According to the Regional Geriatric Program of Toronto, only 20-30% of elderly patients with COVID-19 actually report experiencing a fever and many of them may not even present with the main symptoms we associate with this novel virus, such as a cough and breathing difficulties.
We spoke to Dr Tarun Solanki, a consultant physician in general and geriatric medicine, who described these unusual symptoms that geriatric patients experience and explained why they are distinct from the younger population and what the consequences may be if they are not properly recognised.
How are COVID-19 symptoms in older patients currently being managed?
Since the pandemic started, general healthcare, as we know it, has undergone massive adjustments. All health centres, hospitals, clinics and social services have had to reform their standard working patterns to manage the influx of patients with COVID-19. These patients are currently being triaged to areas that are separated from usual admissions areas in A&E and other medical units.
In UK healthcare centres and hospitals, in particular, these patients are allocated to different areas or departments according to their main symptoms. If they present with a fever, cough, shortness of breath, tiredness and loss of taste and smell they are typically tested and sent to a specific COVID-19 cohort ward if they are in need of hospitalisation. Staff in these areas act with appropriate caution to prevent a patient to staff viral transmission.
Experts in geriatric medicine have always acknowledged that older people frequently present with unusual symptoms in any medical circumstance and this appears to be happening in the context of COVID-19 too. As a result of the unusual or atypical presentation in older people who are particularly vulnerable to infections, they may not be recognised as having COVID-19 at the time of admission and may result in delays in diagnosis and management. While patients are tested for infection with coronavirus, the tests are not a 100% sensitive and specific so a clinical acumen is essential so that older people are not sidelined on the basis of a single negative test. Failing to recognise infection with COVID-19 has consequences for the patient and also for the staff responsible for their care.
What are the usual symptoms of COVID-19?
The main symptoms of COVID-19, which we have all come to be familiar with over the past few months, include fever, sore throat, breathing difficulties, fatigue and loss of smell and taste. However, there are some rarer symptoms which many have experienced such as:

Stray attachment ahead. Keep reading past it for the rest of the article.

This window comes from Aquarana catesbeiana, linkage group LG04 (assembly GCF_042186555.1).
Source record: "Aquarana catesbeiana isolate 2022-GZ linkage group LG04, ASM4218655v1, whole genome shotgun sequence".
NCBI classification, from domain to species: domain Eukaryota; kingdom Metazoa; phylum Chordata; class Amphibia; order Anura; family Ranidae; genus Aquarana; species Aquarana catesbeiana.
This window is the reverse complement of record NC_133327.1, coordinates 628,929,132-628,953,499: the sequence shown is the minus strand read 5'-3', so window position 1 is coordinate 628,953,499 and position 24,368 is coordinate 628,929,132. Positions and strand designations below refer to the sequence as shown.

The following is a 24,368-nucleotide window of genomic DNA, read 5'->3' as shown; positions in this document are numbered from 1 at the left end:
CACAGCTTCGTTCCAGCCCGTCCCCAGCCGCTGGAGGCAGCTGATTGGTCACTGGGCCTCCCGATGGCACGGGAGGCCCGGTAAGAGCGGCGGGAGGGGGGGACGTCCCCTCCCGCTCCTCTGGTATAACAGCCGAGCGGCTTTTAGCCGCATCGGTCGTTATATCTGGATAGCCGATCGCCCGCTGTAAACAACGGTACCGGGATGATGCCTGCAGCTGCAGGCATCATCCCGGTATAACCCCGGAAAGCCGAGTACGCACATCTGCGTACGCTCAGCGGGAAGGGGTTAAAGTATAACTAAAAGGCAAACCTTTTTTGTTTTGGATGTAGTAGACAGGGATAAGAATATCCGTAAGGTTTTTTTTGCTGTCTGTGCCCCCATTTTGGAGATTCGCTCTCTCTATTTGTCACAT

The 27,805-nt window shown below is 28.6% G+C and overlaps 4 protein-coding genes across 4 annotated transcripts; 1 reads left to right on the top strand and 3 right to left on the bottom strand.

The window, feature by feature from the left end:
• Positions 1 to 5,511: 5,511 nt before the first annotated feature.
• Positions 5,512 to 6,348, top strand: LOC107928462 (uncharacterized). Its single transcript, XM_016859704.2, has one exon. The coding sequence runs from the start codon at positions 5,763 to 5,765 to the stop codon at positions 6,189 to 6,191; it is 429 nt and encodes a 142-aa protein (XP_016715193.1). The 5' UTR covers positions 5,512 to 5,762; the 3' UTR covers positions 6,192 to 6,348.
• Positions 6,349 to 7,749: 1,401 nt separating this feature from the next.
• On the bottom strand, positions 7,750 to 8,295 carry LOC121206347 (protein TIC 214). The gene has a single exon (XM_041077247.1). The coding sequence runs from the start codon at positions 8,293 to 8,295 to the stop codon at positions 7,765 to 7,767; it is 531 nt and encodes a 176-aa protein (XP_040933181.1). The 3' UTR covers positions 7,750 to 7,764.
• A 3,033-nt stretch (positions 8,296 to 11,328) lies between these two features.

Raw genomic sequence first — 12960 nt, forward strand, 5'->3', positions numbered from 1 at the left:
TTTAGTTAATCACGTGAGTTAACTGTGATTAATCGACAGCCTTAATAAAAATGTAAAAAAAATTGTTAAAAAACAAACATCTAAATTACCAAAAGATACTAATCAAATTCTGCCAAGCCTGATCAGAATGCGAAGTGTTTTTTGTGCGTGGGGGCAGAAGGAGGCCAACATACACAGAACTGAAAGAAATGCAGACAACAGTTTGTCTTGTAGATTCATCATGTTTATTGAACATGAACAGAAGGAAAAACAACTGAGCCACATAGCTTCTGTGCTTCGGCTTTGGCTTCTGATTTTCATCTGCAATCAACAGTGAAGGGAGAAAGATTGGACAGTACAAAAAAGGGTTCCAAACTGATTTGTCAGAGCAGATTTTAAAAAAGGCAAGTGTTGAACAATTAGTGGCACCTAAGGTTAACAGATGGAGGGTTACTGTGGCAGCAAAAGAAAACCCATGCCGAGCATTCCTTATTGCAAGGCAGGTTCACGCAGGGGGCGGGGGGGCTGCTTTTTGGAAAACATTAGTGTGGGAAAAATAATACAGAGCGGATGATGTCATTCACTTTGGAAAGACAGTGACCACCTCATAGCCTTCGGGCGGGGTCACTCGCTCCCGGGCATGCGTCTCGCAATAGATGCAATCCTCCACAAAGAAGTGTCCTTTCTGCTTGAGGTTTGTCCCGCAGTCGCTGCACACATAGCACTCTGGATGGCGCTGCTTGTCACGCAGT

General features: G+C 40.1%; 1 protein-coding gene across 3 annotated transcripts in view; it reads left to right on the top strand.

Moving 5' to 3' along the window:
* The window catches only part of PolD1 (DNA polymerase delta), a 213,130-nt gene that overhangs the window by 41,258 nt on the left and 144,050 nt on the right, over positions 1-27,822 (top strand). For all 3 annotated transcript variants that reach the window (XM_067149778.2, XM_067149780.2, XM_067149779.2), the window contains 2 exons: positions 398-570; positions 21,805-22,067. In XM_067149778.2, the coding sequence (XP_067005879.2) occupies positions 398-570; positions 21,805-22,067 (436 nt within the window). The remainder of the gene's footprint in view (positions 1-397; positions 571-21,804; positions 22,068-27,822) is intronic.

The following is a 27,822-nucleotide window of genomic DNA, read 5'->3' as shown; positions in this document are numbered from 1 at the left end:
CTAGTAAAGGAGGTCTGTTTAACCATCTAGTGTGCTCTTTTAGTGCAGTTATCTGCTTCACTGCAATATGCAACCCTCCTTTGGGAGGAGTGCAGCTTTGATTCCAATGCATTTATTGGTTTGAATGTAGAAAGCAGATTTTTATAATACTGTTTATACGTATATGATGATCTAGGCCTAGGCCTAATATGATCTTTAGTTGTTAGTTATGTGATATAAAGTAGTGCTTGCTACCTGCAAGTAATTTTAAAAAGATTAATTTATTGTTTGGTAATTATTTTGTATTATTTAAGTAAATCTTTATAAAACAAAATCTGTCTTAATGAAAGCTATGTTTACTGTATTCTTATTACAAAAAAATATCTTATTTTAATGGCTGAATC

- loss of appetite
- tachycardia (racing heart)
- loss of coordination
What are the unusual symptoms seen in elderly patients?
In a recent survey that I conducted on Twitter, many of the respondents reported that the commonly recognized symptoms of COVID-19 were uncommon in elderly patients; instead, the most common atypical symptoms reported were:
- reduced appetite
Those with significant experience in dealing with COVID-19 patients reported that even when there were other reasonable causes to these symptoms, such as a catheter-associated urinary tract infection which is associated with similar symptoms, some of these patients actually turned out to be COVID-positive.
The Regional Geriatric Program of Toronto has described a whole host of symptoms that elderly patients may present with when being admitted to a healthcare centre. This includes:
- functional decline
- generalised weakness
- increased sputum production
- haemoptysis (coughing up blood)
- chest pain
- nausea and vomiting
- abdominal pain
- anosmia (loss of smell)
Why do elderly patients present with different symptoms?
This may be due to several factors ranging from physical changes due to age, the simultaneous presence of more than one chronic disease, the inability to regulate physiological systems and the variation in presentations in older people related to frailty. All of these factors increase the likelihood of an elderly patient having non-typical symptoms of COVID-19.
How can healthcare staff overcome this problem?
It is imperative that all healthcare and social staff everywhere, on both a local and national level, are made aware of these symptoms and the high probability of older patients experiencing unusual COVID-19 symptoms. Failure to correctly identify these may mean that older patients are sent to the wrong wards where staff aren’t as properly trained and vigilant and may unknowingly spread the coronavirus. Therefore, it is important that staff on all possible wards where elderly patients may be admitted to ensure they are wearing the correct PPE and are taking the correct safety measures to reduce the risks of viral transmission.
In regards to swab tests, if the first has a negative result, but there is a clinical suspicion that COVID-19 may be present, then a repeat test is absolutely advised 24-48 hours later.
Taking all of this evidence into consideration, staff on general wards must be appropriately trained and wear the correct PPE to ensure not just their own safety, but the safety of their colleagues, all their patients and everyone in their immediate surroundings.
What are the consequences of missing a diagnosis in older people?
Coronavirus infection is a multisystem disorder and currently, our knowledge of the long-term consequences are unclear. However, on the basis of reports, it appears that many older people have persisting tiredness, lethargy and poor appetite. This can result in an older person losing weight, loss of interest in social activities and subsequent isolation leading to a spiral of decline in physical and mental wellbeing.
Dr Tarun Solanki is a highly-experienced consultant physician in general and geriatric medicine who is available for an e-Consultation through Top Doctors. Visit his profile and check his availability.